Visible light synchronizes the human biological clock in the suprachiasmatic nuclei of the hypothalamus to the solar 24-hour cycle. Short wavelengths, perceived as blue color, are the strongest synchronizing agent for the circadian system that keeps most biological and psychological rhythms internally synchronized. Circadian rhythm is important for optimum function of organisms and circadian sleep-wake disruptions or chronic misalignment often may lead to psychiatric and neurodegenerative illness. The beneficial effect on circadian synchronization, sleep quality, mood, and cognitive performance depends not only on the light spectral composition but also on the timing of exposure and its intensity. Exposure to blue light during the day is important to suppress melatonin secretion, the hormone that is produced by the pineal gland and plays crucial role in circadian rhythm entrainment. While the exposure to blue is important for keeping organism's wellbeing, alertness, and cognitive performance during the day, chronic exposure to low-intensity blue light directly before bedtime, may have serious implications on sleep quality, circadian phase and cycle durations. This rises inevitably the need for solutions to improve wellbeing, alertness, and cognitive performance in today's modern society where exposure to blue light emitting devices is ever increasing.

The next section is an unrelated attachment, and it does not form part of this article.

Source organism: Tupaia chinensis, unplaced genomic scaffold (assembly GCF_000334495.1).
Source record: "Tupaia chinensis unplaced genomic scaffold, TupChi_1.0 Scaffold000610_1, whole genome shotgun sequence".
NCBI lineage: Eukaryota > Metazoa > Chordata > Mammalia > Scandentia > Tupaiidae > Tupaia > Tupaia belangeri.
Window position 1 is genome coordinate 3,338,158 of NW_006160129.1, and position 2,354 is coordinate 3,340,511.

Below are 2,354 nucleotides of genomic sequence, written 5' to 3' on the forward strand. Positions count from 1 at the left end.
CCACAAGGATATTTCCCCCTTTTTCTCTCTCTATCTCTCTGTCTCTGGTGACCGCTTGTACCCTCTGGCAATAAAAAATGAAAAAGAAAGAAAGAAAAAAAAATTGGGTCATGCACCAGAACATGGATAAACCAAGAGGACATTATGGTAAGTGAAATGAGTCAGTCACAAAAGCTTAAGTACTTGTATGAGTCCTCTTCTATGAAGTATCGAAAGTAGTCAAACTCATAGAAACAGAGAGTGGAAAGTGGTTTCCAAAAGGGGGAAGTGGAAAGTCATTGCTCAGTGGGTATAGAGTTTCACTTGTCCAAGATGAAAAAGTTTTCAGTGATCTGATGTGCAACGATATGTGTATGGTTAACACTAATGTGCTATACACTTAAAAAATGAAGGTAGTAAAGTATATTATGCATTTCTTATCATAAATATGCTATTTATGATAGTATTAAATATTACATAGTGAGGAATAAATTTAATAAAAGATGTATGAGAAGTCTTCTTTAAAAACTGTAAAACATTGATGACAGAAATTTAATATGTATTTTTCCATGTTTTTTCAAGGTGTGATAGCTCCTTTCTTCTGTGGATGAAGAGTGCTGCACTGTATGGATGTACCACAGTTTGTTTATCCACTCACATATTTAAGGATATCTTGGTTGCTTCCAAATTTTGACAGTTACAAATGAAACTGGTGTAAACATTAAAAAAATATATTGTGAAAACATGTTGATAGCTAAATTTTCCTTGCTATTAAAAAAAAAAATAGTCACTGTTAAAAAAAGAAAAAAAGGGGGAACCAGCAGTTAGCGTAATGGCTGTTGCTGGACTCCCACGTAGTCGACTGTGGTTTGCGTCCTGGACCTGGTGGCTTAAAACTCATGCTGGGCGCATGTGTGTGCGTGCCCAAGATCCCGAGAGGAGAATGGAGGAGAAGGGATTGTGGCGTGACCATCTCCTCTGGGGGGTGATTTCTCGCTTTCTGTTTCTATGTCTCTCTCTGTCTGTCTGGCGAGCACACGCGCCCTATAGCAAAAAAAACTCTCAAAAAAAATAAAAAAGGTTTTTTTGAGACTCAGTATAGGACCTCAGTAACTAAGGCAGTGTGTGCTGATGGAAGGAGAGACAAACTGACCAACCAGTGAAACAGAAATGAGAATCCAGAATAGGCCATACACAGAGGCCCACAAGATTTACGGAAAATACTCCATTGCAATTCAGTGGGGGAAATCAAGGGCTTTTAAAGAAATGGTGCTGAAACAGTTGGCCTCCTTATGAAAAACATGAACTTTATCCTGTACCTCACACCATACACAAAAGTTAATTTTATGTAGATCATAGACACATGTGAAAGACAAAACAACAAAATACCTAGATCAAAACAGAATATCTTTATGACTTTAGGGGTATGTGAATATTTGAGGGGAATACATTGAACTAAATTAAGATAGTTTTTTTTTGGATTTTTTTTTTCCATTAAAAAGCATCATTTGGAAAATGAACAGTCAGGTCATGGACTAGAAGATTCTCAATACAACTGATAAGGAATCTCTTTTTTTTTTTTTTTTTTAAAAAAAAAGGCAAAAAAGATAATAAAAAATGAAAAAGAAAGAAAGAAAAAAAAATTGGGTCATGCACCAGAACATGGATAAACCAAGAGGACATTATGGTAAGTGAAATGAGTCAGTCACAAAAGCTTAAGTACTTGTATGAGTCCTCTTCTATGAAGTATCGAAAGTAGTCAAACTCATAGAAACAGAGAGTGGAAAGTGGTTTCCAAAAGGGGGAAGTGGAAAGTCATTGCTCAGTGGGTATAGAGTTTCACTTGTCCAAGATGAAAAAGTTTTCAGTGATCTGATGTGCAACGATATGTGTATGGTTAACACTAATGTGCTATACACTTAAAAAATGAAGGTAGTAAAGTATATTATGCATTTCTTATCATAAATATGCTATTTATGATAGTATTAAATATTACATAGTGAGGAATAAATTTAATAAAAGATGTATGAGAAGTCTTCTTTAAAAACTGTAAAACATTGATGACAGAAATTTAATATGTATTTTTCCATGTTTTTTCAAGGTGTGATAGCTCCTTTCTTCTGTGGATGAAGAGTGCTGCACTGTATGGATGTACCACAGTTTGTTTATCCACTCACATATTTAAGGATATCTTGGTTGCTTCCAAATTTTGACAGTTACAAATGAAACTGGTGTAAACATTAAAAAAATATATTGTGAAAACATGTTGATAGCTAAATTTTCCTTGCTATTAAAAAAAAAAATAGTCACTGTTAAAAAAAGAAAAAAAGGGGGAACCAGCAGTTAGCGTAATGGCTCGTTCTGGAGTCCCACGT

Keywords: blue light; circadian rhythm; melanopsin; melatonin; visible light.
© 2019 The Authors. Journal of Biophotonics published by WILEY-VCH Verlag GmbH & Co. KGaA, Weinheim.